Good For All News - CONSERVATION
BY HAYLEY COOKE ON NOVEMBER 16, 2015
Goal 4 of the United Nations’ Sustainable Development Goals (SDG) aims to ensure inclusive and equitable quality education and to promote lifelong learning opportunities for all. This goal supports one of the Jane Goodall Institute’s core values, which is to promote change through knowledge and understanding with education and advocacy.
Further, Goal 4 aims to insure that, through education, children and adults acquire the knowledge and skills needed to engage in sustainable lifestyles and development. This goal also calls for a substantial increase in the number of qualified teachers and scholarships available globally with an emphasis on developing countries.
Through JGI’s Africa programs, we’ve seen equality in education lead to increased economic opportunities for girls and women, sexual education lead to healthier lives for individuals and communities and environmental education bring attention to the protection of the environment and great apes. All of these programs create a means for more sustainable practices.
One JGI project that supports equitable education is the Girl’s Peer to Peer Education Project in Uganda. Many girls do not have equal opportunities for educational advancement because they lack sanitary supplies required for school. In part of Uganda (between 2013 and 2014) 80 percent of girls dropped out of school. When girls are not in school, they are more likely to marry early and become pregnant at a young age, increasing both the potential for health risks and a growing population’s need for environmental resources.
The Girl’s Peer to Peer Education Project provides girls with sanitary supplies and other necessary school supplies to help them stay in school. The project also helps girls stay in school by training teachers and students on how to inform their students and peers on sexual education, family planning, and sexually transmitted illnesses. These efforts greatly benefit chimpanzees, as population growth is one of their biggest threats. JGI found that girls who have access to education are more likely to farm with sustainable methods, space out their pregnancies, vaccinate their children and keep their children in school. This creates a cycle of sustainable living for future generations.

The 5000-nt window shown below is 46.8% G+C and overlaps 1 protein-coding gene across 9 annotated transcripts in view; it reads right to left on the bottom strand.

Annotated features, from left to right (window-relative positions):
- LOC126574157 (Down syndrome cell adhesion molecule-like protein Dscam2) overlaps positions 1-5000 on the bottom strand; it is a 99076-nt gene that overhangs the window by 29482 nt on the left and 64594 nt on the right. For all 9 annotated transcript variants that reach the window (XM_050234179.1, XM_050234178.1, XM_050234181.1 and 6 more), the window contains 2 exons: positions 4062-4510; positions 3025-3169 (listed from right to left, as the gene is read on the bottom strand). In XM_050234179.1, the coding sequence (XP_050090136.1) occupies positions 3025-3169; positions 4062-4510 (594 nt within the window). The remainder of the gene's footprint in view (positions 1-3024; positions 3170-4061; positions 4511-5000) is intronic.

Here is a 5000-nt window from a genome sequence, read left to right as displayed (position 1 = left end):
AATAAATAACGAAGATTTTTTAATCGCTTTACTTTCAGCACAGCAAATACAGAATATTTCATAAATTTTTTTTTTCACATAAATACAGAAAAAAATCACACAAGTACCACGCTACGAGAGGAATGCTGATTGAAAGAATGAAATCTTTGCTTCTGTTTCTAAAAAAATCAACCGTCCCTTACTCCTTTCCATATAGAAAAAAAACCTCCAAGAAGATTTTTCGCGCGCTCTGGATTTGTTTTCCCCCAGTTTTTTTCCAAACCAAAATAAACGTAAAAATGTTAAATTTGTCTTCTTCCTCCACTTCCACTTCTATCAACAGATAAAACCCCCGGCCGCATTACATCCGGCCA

The increase of scholarships for students and qualified teachers that Goal 4 calls for is an objective that JGI actively works towards. In just 2014, the TACARE Girl’s Scholarship Project in Tanzania sponsored 45 girls, 32 of whom are enrolled in college or university. Since its inception, 242 girls benefited from this scholarship. Educational advancement equips girls with the tools to pursue community leadership positions and micro-finance business options, further expanding gender equality in communities, a large part of SDG Goal 5.
JGI also works to train new teachers across the region. In the Republic of Congo in 2014, JGI trained 82 educators from 50 schools in environmental education; completed three new schools, benefiting 1,500 students; and provided 27,723 students from 95 schools with environmental education sessions in Walikale and Lubutu. One thousand students went on to apply their learning to sustainability practices, participating in a tree planting program. These steps not only directly contribute to sustainable living and environmental protection but also empower youth to be a part of the solution.
Community members in the Republic of Congo, the Democratic Republic of Congo, Tanzania and Uganda continue to emerge from JGI’s education projects as effective learners and teachers. When education is more accessible, girls and other community members gain opportunities and knowledge that can help them thrive without sacrificing sustainability. JGI continues to work in line with Sustainable Development Goal 4 to make education a priority by actively supporting our programs that promote education as a tool to create sustainable livelihoods and benefit the environment.